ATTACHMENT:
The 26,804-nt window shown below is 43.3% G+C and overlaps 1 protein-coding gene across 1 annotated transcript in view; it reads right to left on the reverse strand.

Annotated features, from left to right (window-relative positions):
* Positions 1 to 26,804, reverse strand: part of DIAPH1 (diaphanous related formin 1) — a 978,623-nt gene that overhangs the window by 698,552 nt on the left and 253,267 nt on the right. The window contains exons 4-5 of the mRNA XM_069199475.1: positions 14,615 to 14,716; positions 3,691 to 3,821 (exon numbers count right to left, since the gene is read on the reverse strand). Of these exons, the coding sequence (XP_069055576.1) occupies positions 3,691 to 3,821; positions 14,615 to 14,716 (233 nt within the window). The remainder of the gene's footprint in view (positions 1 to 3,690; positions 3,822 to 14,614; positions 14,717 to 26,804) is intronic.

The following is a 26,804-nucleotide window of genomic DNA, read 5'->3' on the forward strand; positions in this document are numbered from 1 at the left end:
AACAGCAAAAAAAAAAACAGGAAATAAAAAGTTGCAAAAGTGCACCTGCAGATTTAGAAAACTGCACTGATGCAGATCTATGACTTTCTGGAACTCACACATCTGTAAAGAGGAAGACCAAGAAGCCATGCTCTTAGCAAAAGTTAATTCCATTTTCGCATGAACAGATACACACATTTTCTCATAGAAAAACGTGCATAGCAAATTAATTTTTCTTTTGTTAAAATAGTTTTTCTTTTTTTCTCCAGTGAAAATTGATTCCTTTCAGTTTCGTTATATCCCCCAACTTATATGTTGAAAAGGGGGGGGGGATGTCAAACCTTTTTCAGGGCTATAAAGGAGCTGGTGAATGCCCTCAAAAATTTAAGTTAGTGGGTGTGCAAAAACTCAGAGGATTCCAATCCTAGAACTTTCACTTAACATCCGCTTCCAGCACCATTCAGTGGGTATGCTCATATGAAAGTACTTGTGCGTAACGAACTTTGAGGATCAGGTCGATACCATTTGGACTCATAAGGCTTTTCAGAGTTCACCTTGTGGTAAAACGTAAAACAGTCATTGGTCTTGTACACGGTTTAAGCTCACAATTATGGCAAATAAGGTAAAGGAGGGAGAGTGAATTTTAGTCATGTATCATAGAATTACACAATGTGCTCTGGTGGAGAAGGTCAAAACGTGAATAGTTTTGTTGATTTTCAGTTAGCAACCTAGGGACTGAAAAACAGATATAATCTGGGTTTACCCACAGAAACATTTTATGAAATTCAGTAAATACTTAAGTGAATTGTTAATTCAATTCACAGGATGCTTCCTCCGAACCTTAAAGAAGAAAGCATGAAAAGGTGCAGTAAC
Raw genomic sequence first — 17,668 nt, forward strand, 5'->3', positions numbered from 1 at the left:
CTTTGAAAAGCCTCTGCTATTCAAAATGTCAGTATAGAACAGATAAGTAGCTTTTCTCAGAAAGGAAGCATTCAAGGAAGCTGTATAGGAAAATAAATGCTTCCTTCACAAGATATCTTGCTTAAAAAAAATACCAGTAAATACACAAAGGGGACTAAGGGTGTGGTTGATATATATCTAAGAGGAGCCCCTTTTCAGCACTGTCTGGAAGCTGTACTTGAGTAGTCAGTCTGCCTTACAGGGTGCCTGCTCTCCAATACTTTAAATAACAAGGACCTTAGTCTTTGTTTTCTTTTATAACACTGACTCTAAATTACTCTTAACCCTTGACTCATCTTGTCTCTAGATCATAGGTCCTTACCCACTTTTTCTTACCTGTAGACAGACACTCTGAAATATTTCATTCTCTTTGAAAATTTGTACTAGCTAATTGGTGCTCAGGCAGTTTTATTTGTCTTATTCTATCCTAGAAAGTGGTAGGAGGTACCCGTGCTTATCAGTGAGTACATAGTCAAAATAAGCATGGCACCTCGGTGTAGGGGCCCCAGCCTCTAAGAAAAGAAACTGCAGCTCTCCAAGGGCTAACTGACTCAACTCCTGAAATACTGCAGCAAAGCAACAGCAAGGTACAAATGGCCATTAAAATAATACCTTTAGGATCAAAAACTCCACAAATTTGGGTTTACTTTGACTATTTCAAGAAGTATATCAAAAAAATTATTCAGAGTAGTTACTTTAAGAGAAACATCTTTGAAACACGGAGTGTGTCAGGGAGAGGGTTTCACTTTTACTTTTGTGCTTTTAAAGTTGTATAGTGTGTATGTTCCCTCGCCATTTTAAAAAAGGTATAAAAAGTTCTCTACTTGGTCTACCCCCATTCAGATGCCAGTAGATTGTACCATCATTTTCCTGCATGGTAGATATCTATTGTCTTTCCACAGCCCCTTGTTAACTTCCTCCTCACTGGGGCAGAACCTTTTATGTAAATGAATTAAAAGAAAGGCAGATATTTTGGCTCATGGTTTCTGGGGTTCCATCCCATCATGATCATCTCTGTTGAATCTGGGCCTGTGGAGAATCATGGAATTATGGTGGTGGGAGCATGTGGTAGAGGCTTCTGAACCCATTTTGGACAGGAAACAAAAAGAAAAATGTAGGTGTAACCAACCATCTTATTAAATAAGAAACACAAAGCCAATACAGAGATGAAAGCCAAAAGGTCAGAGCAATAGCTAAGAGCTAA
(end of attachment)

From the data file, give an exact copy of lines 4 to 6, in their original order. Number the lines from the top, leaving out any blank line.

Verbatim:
The following is a 26,804-nucleotide window of genomic DNA, read 5'->3' on the forward strand; positions in this document are numbered from 1 at the left end:
AACAGCAAAAAAAAAAACAGGAAATAAAAAGTTGCAAAAGTGCACCTGCAGATTTAGAAAACTGCACTGATGCAGATCTATGACTTTCTGGAACTCACACATCTGTAAAGAGGAAGACCAAGAAGCCATGCTCTTAGCAAAAGTTAATTCCATTTTCGCATGAACAGATACACACATTTTCTCATAGAAAAACGTGCATAGCAAATTAATTTTTCTTTTGTTAAAATAGTTTTTCTTTTTTTCTCCAGTGAAAATTGATTCCTTTCAGTTTCGTTATATCCCCCAACTTATATGTTGAAAAGGGGGGGGGGATGTCAAACCTTTTTCAGGGCTATAAAGGAGCTGGTGAATGCCCTCAAAAATTTAAGTTAGTGGGTGTGCAAAAACTCAGAGGATTCCAATCCTAGAACTTTCACTTAACATCCGCTTCCAGCACCATTCAGTGGGTATGCTCATATGAAAGTACTTGTGCGTAACGAACTTTGAGGATCAGGTCGATACCATTTGGACTCATAAGGCTTTTCAGAGTTCACCTTGTGGTAAAACGTAAAACAGTCATTGGTCTTGTACACGGTTTAAGCTCACAATTATGGCAAATAAGGTAAAGGAGGGAGAGTGAATTTTAGTCATGTATCATAGAATTACACAATGTGCTCTGGTGGAGAAGGTCAAAACGTGAATAGTTTTGTTGATTTTCAGTTAGCAACCTAGGGACTGAAAAACAGATATAATCTGGGTTTACCCACAGAAACATTTTATGAAATTCAGTAAATACTTAAGTGAATTGTTAATTCAATTCACAGGATGCTTCCTCCGAACCTTAAAGAAGAAAGCATGAAAAGGTGCAGTAAC
Raw genomic sequence first — 17,668 nt, forward strand, 5'->3', positions numbered from 1 at the left: